The mechanical dependence of bronchial volume on parenchymal properties and on intrabronchial and pleural pressures was investigated utilizing finite elasticity theory. Treating the lung parenchyma as a compressible continuum, and using a simple strain-energy-density function fitted to pressure-volume curves of saline-filled lungs, we analyzed nonhomogeneous large deformations of the fluid-filled excised dog lobe by numerical procedures. For the purpose of obtaining peribronchial stress distributions, the lung was represented by a hollow very thick-walled cylinder corresponding to an axial bronchus with surrounding parenchyma. Finite elements consisted of concentric cylindrical shells. In general, we found that the theoretical results corresponded well to published stress and strain data for bronchial collapse. Peribronchial radial and circumferential stresses were found to be concentrated at the bronchial wall, but dissipated rapidly within 1–2 bronchial radii away from the wall. We conclude that the magnitude of regional lung recoil around bronchi during collapse can be reasonably well estimated by a theoretical analysis based on total lung pressure-volume relationships.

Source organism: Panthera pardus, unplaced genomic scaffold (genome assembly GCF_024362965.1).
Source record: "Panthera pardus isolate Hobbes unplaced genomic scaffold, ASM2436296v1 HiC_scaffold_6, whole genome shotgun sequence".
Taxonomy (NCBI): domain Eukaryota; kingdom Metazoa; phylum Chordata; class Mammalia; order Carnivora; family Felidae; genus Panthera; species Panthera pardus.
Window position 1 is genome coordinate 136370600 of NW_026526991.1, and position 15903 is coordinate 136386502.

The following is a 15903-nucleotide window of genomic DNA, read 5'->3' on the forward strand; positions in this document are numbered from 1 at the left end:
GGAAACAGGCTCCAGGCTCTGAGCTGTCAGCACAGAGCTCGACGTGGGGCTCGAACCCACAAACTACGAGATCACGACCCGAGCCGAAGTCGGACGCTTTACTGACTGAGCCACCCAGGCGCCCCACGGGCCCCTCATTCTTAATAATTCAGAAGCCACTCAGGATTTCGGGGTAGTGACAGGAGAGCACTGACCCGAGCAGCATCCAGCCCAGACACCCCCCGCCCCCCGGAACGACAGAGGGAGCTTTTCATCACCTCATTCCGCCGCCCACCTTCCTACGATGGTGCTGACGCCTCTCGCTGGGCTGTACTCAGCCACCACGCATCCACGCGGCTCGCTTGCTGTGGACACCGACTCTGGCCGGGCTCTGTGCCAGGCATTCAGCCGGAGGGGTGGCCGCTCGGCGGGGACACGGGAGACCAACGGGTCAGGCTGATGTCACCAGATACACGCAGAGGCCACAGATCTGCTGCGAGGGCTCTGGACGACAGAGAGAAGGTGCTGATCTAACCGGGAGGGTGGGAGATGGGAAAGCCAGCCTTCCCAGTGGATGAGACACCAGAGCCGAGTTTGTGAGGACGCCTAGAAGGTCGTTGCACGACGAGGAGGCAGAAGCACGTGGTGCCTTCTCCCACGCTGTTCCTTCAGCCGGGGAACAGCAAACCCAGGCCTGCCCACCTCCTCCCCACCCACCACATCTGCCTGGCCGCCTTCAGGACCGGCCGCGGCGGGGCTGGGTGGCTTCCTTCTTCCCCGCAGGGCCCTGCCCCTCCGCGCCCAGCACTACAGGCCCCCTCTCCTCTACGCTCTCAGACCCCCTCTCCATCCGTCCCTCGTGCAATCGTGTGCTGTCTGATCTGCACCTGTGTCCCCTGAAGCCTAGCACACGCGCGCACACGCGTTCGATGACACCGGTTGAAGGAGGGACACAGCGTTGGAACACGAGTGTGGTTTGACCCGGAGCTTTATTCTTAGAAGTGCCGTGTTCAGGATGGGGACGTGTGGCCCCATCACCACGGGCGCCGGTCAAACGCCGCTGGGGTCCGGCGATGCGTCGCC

This content is only available via PDF.
You do not currently have access to this content.